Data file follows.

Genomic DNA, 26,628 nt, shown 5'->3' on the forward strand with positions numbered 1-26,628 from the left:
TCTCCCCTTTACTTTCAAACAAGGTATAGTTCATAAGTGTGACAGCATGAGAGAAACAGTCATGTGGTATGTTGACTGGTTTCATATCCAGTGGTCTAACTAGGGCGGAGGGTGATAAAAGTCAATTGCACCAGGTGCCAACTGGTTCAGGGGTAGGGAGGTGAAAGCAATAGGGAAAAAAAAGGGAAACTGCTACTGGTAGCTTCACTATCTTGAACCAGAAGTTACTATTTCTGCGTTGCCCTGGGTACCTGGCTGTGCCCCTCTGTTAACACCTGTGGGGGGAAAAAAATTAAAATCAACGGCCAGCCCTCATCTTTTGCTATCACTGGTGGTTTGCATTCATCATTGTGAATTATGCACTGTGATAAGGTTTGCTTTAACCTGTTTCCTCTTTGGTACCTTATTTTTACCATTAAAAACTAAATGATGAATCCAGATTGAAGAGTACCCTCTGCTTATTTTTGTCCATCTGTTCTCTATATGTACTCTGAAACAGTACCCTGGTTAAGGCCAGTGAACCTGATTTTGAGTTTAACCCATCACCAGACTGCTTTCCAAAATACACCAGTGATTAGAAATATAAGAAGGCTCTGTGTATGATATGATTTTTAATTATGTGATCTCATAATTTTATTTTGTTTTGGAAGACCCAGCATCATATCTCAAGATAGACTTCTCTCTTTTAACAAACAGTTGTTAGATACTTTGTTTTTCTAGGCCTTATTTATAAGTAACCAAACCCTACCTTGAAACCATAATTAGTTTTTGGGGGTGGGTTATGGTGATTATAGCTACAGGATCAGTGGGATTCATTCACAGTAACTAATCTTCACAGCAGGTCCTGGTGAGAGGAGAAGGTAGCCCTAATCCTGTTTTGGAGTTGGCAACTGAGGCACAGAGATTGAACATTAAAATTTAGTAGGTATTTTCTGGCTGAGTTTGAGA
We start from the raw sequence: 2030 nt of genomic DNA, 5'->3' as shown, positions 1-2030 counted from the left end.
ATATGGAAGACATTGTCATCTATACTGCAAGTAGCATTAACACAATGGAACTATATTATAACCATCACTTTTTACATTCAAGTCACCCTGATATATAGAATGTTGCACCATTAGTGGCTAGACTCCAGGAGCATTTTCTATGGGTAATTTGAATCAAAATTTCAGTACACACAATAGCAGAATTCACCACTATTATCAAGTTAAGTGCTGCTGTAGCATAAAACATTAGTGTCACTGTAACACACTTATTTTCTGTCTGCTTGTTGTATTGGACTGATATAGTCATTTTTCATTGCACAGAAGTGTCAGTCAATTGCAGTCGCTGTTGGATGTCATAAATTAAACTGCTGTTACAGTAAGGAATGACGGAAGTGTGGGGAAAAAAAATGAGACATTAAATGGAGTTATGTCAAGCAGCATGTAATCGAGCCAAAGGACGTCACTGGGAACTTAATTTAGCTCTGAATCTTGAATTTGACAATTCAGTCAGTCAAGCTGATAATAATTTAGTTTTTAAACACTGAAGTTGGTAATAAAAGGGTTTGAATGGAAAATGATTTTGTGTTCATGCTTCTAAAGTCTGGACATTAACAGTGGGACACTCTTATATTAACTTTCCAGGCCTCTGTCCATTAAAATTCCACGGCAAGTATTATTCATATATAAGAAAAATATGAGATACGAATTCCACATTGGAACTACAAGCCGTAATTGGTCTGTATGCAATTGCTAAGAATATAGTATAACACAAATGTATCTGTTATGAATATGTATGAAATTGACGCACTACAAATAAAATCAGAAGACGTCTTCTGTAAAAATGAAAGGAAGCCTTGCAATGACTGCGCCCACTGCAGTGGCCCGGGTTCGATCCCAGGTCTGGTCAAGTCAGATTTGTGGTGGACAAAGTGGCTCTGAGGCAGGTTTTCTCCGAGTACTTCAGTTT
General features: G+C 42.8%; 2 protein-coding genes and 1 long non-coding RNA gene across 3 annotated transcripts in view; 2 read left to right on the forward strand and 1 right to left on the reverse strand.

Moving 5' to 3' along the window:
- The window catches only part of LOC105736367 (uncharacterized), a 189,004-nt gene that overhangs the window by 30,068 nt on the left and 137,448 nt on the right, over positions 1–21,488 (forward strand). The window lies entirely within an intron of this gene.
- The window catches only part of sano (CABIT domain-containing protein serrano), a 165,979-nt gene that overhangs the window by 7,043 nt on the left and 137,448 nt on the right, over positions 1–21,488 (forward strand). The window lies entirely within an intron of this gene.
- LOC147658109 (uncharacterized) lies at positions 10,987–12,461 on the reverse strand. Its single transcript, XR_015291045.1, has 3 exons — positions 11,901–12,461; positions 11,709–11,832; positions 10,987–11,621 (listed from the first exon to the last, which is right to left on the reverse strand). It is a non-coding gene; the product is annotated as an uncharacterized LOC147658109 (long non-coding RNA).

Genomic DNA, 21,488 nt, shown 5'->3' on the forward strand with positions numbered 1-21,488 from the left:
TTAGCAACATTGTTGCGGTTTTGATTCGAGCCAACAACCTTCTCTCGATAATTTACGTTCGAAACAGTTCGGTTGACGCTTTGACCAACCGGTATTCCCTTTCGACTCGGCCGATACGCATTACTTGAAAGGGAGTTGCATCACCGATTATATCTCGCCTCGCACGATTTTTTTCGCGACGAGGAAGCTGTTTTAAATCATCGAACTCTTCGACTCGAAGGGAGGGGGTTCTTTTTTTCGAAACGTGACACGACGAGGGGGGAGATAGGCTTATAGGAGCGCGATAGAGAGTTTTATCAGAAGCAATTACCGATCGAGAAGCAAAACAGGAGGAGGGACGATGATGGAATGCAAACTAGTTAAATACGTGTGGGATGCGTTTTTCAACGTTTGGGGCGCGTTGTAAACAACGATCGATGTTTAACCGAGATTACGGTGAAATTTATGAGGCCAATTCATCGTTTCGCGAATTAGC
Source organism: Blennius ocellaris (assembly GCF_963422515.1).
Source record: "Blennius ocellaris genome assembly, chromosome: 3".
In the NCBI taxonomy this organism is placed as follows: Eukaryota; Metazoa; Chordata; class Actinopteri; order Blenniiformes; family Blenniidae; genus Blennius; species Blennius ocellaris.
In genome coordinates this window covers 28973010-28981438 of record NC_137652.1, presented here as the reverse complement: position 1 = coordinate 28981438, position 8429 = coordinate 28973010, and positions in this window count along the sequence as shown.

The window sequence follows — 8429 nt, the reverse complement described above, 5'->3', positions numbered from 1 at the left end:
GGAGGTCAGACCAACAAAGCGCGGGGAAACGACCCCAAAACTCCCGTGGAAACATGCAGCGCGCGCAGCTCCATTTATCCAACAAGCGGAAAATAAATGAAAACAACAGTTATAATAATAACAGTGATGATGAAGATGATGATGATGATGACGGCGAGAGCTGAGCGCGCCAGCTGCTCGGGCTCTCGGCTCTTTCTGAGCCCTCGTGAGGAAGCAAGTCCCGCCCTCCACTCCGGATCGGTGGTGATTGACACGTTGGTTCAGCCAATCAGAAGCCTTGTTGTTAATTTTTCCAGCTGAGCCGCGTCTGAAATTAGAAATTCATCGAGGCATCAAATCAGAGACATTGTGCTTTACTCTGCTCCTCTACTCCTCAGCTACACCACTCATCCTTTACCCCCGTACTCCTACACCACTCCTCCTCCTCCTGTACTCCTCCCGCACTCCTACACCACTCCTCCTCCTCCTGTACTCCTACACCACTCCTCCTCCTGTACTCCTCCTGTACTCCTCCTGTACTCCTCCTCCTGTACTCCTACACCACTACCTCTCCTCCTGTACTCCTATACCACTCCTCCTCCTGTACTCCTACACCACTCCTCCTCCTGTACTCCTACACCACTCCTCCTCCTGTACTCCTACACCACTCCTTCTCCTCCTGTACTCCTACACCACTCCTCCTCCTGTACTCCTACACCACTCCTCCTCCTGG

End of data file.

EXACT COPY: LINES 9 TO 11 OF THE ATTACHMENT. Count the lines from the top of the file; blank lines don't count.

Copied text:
- LOC147658109 (uncharacterized) lies at positions 10,987–12,461 on the reverse strand. Its single transcript, XR_015291045.1, has 3 exons — positions 11,901–12,461; positions 11,709–11,832; positions 10,987–11,621 (listed from the first exon to the last, which is right to left on the reverse strand). It is a non-coding gene; the product is annotated as an uncharacterized LOC147658109 (long non-coding RNA).

Genomic DNA, 21,488 nt, shown 5'->3' on the forward strand with positions numbered 1-21,488 from the left:
TTAGCAACATTGTTGCGGTTTTGATTCGAGCCAACAACCTTCTCTCGATAATTTACGTTCGAAACAGTTCGGTTGACGCTTTGACCAACCGGTATTCCCTTTCGACTCGGCCGATACGCATTACTTGAAAGGGAGTTGCATCACCGATTATATCTCGCCTCGCACGATTTTTTTCGCGACGAGGAAGCTGTTTTAAATCATCGAACTCTTCGACTCGAAGGGAGGGGGTTCTTTTTTTCGAAACGTGACACGACGAGGGGGGAGATAGGCTTATAGGAGCGCGATAGAGAGTTTTATCAGAAGCAATTACCGATCGAGAAGCAAAACAGGAGGAGGGACGATGATGGAATGCAAACTAGTTAAATACGTGTGGGATGCGTTTTTCAACGTTTGGGGCGCGTTGTAAACAACGATCGATGTTTAACCGAGATTACGGTGAAATTTATGAGGCCAATTCATCGTTTCGCGAATTAGC